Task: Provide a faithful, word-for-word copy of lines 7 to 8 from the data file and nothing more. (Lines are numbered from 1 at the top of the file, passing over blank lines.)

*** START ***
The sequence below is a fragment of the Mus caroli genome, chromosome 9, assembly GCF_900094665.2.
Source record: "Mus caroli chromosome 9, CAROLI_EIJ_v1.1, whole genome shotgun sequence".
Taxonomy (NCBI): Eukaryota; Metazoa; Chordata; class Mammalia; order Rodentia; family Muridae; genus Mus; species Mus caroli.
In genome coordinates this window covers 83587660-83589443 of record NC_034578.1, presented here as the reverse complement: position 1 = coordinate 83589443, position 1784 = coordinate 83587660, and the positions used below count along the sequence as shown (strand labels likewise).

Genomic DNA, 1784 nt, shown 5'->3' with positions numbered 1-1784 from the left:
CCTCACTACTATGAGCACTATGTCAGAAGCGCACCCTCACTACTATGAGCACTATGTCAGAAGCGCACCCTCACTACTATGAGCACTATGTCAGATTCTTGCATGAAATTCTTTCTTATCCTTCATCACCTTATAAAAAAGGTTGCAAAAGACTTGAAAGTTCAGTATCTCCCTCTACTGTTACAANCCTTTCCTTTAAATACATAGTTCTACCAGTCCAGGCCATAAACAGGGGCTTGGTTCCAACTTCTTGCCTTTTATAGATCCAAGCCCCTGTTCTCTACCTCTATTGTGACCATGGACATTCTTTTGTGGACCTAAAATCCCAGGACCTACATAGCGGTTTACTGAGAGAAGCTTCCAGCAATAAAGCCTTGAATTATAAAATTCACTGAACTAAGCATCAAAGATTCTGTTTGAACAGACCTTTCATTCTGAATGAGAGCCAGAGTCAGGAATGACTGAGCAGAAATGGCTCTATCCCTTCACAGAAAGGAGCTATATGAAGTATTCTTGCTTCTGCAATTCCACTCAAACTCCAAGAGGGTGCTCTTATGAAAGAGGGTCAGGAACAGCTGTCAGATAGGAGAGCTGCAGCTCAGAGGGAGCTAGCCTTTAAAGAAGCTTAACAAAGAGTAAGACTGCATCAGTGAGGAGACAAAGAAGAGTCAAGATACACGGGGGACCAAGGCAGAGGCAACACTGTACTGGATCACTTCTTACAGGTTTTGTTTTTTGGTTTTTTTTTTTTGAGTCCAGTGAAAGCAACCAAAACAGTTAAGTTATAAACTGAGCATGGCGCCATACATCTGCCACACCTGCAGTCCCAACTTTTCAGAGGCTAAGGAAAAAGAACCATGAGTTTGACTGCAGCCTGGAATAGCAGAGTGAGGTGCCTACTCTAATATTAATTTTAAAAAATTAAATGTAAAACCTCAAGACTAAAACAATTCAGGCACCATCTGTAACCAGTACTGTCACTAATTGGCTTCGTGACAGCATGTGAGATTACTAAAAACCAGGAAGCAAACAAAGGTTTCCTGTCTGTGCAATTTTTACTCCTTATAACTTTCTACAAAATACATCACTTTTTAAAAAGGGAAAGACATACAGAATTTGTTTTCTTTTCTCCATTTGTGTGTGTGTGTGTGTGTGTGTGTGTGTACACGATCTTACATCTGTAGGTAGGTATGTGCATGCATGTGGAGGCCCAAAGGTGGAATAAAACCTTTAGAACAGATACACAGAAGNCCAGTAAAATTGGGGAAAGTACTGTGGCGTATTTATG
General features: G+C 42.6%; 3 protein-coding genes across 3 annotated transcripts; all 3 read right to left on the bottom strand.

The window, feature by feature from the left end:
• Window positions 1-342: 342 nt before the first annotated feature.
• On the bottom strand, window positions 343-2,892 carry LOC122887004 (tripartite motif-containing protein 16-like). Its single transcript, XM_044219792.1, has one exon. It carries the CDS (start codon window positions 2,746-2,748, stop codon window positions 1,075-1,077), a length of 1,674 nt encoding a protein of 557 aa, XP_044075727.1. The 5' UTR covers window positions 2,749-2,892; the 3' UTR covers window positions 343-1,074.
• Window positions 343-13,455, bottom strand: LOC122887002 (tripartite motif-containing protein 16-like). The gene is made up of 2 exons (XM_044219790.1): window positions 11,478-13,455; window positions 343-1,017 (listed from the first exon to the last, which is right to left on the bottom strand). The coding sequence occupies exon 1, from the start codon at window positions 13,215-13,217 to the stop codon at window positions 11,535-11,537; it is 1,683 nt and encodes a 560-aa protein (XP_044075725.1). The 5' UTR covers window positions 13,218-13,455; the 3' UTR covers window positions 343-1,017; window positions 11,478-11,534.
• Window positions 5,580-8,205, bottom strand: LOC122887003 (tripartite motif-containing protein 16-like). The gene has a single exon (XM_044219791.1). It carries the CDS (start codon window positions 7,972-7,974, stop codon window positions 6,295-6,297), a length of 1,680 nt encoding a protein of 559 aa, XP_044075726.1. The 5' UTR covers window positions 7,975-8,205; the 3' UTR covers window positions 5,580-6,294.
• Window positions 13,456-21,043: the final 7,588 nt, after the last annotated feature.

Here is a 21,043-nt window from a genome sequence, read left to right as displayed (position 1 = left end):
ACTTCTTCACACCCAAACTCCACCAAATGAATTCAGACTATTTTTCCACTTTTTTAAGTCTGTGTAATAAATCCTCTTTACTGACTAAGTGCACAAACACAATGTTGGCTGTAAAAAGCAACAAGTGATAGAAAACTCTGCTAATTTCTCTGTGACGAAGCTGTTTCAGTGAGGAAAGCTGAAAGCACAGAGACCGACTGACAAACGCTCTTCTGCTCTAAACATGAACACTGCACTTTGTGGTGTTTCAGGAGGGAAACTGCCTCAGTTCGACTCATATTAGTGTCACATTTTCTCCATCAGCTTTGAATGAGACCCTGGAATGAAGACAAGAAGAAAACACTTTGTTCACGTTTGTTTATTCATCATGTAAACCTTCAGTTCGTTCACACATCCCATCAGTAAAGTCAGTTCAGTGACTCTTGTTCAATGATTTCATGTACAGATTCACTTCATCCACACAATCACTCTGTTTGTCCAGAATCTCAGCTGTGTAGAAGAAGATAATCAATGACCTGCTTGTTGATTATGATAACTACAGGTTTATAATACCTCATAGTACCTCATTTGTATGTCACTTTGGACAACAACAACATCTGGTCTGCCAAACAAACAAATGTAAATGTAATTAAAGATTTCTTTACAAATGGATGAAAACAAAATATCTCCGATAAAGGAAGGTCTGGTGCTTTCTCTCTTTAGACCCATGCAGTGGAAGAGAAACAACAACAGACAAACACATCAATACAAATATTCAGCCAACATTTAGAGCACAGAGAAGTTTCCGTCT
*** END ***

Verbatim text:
General features: G+C 42.6%; 3 protein-coding genes across 3 annotated transcripts; all 3 read right to left on the bottom strand.

The window, feature by feature from the left end: